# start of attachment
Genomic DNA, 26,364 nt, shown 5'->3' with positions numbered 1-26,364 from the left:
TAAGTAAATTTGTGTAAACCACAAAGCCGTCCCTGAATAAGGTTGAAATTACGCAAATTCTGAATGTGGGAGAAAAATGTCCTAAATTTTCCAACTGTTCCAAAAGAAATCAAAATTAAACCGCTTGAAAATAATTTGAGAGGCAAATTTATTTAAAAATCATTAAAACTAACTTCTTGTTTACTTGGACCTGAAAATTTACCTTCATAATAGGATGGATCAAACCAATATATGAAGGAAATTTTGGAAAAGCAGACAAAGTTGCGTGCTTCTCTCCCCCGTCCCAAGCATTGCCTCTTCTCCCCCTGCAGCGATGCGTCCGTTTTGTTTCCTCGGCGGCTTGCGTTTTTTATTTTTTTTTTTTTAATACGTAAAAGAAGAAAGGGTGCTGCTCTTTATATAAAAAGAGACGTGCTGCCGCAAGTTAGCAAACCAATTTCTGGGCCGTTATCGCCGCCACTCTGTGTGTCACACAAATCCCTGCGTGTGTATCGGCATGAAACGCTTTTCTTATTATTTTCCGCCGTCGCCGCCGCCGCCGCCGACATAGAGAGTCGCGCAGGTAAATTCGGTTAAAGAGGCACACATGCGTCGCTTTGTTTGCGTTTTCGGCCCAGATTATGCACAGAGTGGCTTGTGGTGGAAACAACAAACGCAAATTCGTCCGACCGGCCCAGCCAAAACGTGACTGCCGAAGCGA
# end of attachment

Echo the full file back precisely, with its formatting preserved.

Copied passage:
Genomic DNA, 26,364 nt, shown 5'->3' with positions numbered 1-26,364 from the left:
TAAGTAAATTTGTGTAAACCACAAAGCCGTCCCTGAATAAGGTTGAAATTACGCAAATTCTGAATGTGGGAGAAAAATGTCCTAAATTTTCCAACTGTTCCAAAAGAAATCAAAATTAAACCGCTTGAAAATAATTTGAGAGGCAAATTTATTTAAAAATCATTAAAACTAACTTCTTGTTTACTTGGACCTGAAAATTTACCTTCATAATAGGATGGATCAAACCAATATATGAAGGAAATTTTGGAAAAGCAGACAAAGTTGCGTGCTTCTCTCCCCCGTCCCAAGCATTGCCTCTTCTCCCCCTGCAGCGATGCGTCCGTTTTGTTTCCTCGGCGGCTTGCGTTTTTTATTTTTTTTTTTTTAATACGTAAAAGAAGAAAGGGTGCTGCTCTTTATATAAAAAGAGACGTGCTGCCGCAAGTTAGCAAACCAATTTCTGGGCCGTTATCGCCGCCACTCTGTGTGTCACACAAATCCCTGCGTGTGTATCGGCATGAAACGCTTTTCTTATTATTTTCCGCCGTCGCCGCCGCCGCCGCCGACATAGAGAGTCGCGCAGGTAAATTCGGTTAAAGAGGCACACATGCGTCGCTTTGTTTGCGTTTTCGGCCCAGATTATGCACAGAGTGGCTTGTGGTGGAAACAACAAACGCAAATTCGTCCGACCGGCCCAGCCAAAACGTGACTGCCGAAGCGA